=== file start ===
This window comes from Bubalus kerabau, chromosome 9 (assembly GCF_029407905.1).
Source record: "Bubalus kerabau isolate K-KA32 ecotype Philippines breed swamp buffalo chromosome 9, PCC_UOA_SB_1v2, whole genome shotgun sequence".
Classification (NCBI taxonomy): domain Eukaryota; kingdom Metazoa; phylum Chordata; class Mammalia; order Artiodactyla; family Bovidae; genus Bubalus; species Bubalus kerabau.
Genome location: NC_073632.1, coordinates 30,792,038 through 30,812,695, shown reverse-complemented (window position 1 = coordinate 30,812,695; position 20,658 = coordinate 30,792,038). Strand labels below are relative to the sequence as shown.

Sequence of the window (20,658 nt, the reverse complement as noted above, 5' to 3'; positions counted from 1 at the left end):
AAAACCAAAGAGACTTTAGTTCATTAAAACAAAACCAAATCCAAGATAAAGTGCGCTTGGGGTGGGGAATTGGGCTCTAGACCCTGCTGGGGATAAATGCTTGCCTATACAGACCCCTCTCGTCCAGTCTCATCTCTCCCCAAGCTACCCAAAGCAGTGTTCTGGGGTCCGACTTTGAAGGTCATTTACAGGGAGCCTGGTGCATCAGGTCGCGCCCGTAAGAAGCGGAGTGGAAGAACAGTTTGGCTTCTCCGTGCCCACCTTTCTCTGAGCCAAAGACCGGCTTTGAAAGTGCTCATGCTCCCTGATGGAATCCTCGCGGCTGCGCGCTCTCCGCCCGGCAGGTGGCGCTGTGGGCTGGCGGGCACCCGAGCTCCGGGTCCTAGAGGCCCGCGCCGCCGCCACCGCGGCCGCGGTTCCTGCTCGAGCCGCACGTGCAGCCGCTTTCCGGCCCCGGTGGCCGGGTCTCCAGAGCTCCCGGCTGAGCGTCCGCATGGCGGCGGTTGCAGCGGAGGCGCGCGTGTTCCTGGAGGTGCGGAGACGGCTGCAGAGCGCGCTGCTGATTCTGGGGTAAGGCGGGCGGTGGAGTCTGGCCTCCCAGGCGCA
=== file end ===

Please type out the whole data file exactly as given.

This window comes from Bubalus kerabau, chromosome 9 (assembly GCF_029407905.1).
Source record: "Bubalus kerabau isolate K-KA32 ecotype Philippines breed swamp buffalo chromosome 9, PCC_UOA_SB_1v2, whole genome shotgun sequence".
Classification (NCBI taxonomy): domain Eukaryota; kingdom Metazoa; phylum Chordata; class Mammalia; order Artiodactyla; family Bovidae; genus Bubalus; species Bubalus kerabau.
Genome location: NC_073632.1, coordinates 30,792,038 through 30,812,695, shown reverse-complemented (window position 1 = coordinate 30,812,695; position 20,658 = coordinate 30,792,038). Strand labels below are relative to the sequence as shown.

Sequence of the window (20,658 nt, the reverse complement as noted above, 5' to 3'; positions counted from 1 at the left end):
AAAACCAAAGAGACTTTAGTTCATTAAAACAAAACCAAATCCAAGATAAAGTGCGCTTGGGGTGGGGAATTGGGCTCTAGACCCTGCTGGGGATAAATGCTTGCCTATACAGACCCCTCTCGTCCAGTCTCATCTCTCCCCAAGCTACCCAAAGCAGTGTTCTGGGGTCCGACTTTGAAGGTCATTTACAGGGAGCCTGGTGCATCAGGTCGCGCCCGTAAGAAGCGGAGTGGAAGAACAGTTTGGCTTCTCCGTGCCCACCTTTCTCTGAGCCAAAGACCGGCTTTGAAAGTGCTCATGCTCCCTGATGGAATCCTCGCGGCTGCGCGCTCTCCGCCCGGCAGGTGGCGCTGTGGGCTGGCGGGCACCCGAGCTCCGGGTCCTAGAGGCCCGCGCCGCCGCCACCGCGGCCGCGGTTCCTGCTCGAGCCGCACGTGCAGCCGCTTTCCGGCCCCGGTGGCCGGGTCTCCAGAGCTCCCGGCTGAGCGTCCGCATGGCGGCGGTTGCAGCGGAGGCGCGCGTGTTCCTGGAGGTGCGGAGACGGCTGCAGAGCGCGCTGCTGATTCTGGGGTAAGGCGGGCGGTGGAGTCTGGCCTCCCAGGCGCA